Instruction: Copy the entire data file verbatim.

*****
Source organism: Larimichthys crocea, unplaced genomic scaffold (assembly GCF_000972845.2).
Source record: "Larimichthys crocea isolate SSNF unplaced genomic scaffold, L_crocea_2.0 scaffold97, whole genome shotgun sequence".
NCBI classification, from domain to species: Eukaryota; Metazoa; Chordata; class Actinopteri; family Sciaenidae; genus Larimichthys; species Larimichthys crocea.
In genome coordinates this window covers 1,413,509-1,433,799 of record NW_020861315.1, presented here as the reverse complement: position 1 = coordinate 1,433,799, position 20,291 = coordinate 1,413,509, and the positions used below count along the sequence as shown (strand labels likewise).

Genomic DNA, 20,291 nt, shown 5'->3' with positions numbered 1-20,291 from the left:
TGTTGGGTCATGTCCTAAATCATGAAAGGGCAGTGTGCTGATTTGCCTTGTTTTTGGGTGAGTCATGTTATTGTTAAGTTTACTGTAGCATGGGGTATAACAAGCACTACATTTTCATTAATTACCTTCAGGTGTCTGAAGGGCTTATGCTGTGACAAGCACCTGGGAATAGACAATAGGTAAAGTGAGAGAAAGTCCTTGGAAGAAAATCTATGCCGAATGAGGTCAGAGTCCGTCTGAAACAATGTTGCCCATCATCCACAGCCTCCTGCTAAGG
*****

Source organism: Larimichthys crocea, unplaced genomic scaffold (assembly GCF_000972845.2).
Source record: "Larimichthys crocea isolate SSNF unplaced genomic scaffold, L_crocea_2.0 scaffold97, whole genome shotgun sequence".
NCBI classification, from domain to species: Eukaryota; Metazoa; Chordata; class Actinopteri; family Sciaenidae; genus Larimichthys; species Larimichthys crocea.
In genome coordinates this window covers 1,413,509-1,433,799 of record NW_020861315.1, presented here as the reverse complement: position 1 = coordinate 1,433,799, position 20,291 = coordinate 1,413,509, and the positions used below count along the sequence as shown (strand labels likewise).

Genomic DNA, 20,291 nt, shown 5'->3' with positions numbered 1-20,291 from the left:
TGTTGGGTCATGTCCTAAATCATGAAAGGGCAGTGTGCTGATTTGCCTTGTTTTTGGGTGAGTCATGTTATTGTTAAGTTTACTGTAGCATGGGGTATAACAAGCACTACATTTTCATTAATTACCTTCAGGTGTCTGAAGGGCTTATGCTGTGACAAGCACCTGGGAATAGACAATAGGTAAAGTGAGAGAAAGTCCTTGGAAGAAAATCTATGCCGAATGAGGTCAGAGTCCGTCTGAAACAATGTTGCCCATCATCCACAGCCTCCTGCTAAGG